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Financing of Health Services in LDCs: An agenda for reform

Author(s):
International Monetary Fund. External Relations Dept.
Published Date:
June 1987
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Anagendaforreformthatwouldrationalizeofficialexpendituresinordertoimprovebasicservicesforthepoor

John Akin and Nancy Birdsall

Despite remarkable reductions in the incidence of disease and mortality rates over the past 30 years, the degree of ill health in developing countries remains enormous. In 1983, average infant mortality rates were eight times higher, and female life expectancy about one third shorter, than in the industrial countries. In pockets of Africa, nearly one fifth of all infants die in their first year. Available data also indicate extremely high levels of largely preventable illness.

Future efforts to further reduce morbidity and mortality in the developing world will depend primarily on the capacity of health systems to deliver basic health services and information to households that are often dispersed and poor. Meanwhile, however, rising incomes, larger numbers of older people, and urbanization are increasing the demand for conventional hospital-based services. These competing needs have put tremendous pressures on health systems in developing countries, at a time when public spending in general cannot easily be increased. Indeed, many countries are being forced to cut back on official expenditures as a result of slow economic growth and record budget deficits. Against this background, what can be done to finance the expansion of critically needed health services in these countries?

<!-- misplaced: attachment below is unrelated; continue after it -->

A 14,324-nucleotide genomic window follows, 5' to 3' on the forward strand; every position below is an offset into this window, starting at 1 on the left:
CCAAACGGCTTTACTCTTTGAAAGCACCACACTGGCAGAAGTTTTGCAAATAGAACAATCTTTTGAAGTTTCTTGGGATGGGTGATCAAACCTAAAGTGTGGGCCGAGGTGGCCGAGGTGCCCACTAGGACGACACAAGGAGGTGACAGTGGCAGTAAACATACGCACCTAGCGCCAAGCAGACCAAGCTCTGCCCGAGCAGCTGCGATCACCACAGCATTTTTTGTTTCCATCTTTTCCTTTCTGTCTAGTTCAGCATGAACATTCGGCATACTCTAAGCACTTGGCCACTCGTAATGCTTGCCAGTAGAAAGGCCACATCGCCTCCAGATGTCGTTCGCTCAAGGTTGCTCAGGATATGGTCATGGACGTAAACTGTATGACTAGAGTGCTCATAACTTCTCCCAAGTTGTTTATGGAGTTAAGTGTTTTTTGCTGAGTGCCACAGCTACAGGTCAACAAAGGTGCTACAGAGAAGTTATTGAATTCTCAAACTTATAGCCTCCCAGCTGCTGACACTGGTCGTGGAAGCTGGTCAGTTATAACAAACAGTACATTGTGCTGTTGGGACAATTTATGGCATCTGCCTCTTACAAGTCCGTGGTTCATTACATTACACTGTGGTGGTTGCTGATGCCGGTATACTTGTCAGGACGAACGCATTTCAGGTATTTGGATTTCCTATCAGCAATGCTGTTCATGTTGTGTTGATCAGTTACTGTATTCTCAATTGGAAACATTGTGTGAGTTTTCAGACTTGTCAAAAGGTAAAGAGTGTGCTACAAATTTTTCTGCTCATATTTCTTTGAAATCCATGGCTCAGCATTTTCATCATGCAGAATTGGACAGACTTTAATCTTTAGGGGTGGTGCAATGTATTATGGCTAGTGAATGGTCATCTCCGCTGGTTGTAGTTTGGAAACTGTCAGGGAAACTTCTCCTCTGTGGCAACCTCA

This article is based on Financing Health Services in Developing Countries: An Agenda for Reform, a World Bank Policy Study, Washington, DC, 1987, $7.50 (French and Spanish, forthcoming).

This article proposes that developing countries reduce government responsibility for high-cost health services for treatment of individuals and redirect resources toward basic health services, such as immunization, that benefit society as a whole. Such a shift would relieve government of the burden of providing costly health care for economically better-off, largely urban populations, freeing government resources for basic, less costly services that are more likely to benefit the urban and rural poor.

Health sector problems

While the characteristics and performance of the health sector vary tremendously among developing countries, most countries face three problems:

• an allocation problem—too little spending on basic cost-effective services compared with costly services;

• an internal efficiency problem—public health programs that do not work well; and

• an equity problem—the poor benefit little from public health spending.